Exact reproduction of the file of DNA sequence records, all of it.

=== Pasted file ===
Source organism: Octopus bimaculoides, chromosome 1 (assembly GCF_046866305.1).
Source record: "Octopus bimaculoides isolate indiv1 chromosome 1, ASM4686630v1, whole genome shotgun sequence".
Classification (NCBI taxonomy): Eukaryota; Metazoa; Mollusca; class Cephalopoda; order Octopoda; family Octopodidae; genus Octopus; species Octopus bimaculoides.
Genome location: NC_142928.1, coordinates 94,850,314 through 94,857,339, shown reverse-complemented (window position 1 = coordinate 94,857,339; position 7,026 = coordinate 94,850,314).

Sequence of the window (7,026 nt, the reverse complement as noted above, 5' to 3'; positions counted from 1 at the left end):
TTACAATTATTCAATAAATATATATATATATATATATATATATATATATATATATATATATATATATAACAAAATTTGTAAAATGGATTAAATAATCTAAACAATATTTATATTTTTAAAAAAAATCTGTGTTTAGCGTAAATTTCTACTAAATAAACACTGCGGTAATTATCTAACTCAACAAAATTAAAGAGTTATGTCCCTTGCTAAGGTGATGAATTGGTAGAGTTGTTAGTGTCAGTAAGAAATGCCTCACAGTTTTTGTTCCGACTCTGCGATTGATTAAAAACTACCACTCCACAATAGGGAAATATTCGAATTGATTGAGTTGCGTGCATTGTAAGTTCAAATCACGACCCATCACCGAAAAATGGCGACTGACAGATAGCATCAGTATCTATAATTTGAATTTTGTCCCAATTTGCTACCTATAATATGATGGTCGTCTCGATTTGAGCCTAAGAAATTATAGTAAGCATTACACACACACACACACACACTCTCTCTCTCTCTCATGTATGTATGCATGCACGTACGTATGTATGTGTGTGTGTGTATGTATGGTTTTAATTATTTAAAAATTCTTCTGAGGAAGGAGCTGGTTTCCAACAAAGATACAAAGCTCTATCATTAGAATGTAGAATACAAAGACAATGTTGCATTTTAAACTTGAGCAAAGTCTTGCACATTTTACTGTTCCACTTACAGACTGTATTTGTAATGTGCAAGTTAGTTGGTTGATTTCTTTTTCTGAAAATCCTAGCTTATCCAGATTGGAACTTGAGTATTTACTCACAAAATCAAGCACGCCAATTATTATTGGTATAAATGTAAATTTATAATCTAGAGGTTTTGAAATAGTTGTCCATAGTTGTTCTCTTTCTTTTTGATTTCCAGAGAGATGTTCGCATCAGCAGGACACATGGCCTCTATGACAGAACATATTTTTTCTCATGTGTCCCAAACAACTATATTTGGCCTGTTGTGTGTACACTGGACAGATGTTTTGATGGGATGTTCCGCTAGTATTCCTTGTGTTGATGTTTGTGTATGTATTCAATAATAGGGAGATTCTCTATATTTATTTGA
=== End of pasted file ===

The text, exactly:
Source organism: Octopus bimaculoides, chromosome 1 (assembly GCF_046866305.1).
Source record: "Octopus bimaculoides isolate indiv1 chromosome 1, ASM4686630v1, whole genome shotgun sequence".
Classification (NCBI taxonomy): Eukaryota; Metazoa; Mollusca; class Cephalopoda; order Octopoda; family Octopodidae; genus Octopus; species Octopus bimaculoides.
Genome location: NC_142928.1, coordinates 94,850,314 through 94,857,339, shown reverse-complemented (window position 1 = coordinate 94,857,339; position 7,026 = coordinate 94,850,314).

Sequence of the window (7,026 nt, the reverse complement as noted above, 5' to 3'; positions counted from 1 at the left end):
TTACAATTATTCAATAAATATATATATATATATATATATATATATATATATATATATATATATATATAACAAAATTTGTAAAATGGATTAAATAATCTAAACAATATTTATATTTTTAAAAAAAATCTGTGTTTAGCGTAAATTTCTACTAAATAAACACTGCGGTAATTATCTAACTCAACAAAATTAAAGAGTTATGTCCCTTGCTAAGGTGATGAATTGGTAGAGTTGTTAGTGTCAGTAAGAAATGCCTCACAGTTTTTGTTCCGACTCTGCGATTGATTAAAAACTACCACTCCACAATAGGGAAATATTCGAATTGATTGAGTTGCGTGCATTGTAAGTTCAAATCACGACCCATCACCGAAAAATGGCGACTGACAGATAGCATCAGTATCTATAATTTGAATTTTGTCCCAATTTGCTACCTATAATATGATGGTCGTCTCGATTTGAGCCTAAGAAATTATAGTAAGCATTACACACACACACACACACACTCTCTCTCTCTCTCATGTATGTATGCATGCACGTACGTATGTATGTGTGTGTGTGTATGTATGGTTTTAATTATTTAAAAATTCTTCTGAGGAAGGAGCTGGTTTCCAACAAAGATACAAAGCTCTATCATTAGAATGTAGAATACAAAGACAATGTTGCATTTTAAACTTGAGCAAAGTCTTGCACATTTTACTGTTCCACTTACAGACTGTATTTGTAATGTGCAAGTTAGTTGGTTGATTTCTTTTTCTGAAAATCCTAGCTTATCCAGATTGGAACTTGAGTATTTACTCACAAAATCAAGCACGCCAATTATTATTGGTATAAATGTAAATTTATAATCTAGAGGTTTTGAAATAGTTGTCCATAGTTGTTCTCTTTCTTTTTGATTTCCAGAGAGATGTTCGCATCAGCAGGACACATGGCCTCTATGACAGAACATATTTTTTCTCATGTGTCCCAAACAACTATATTTGGCCTGTTGTGTGTACACTGGACAGATGTTTTGATGGGATGTTCCGCTAGTATTCCTTGTGTTGATGTTTGTGTATGTATTCAATAATAGGGAGATTCTCTATATTTATTTGA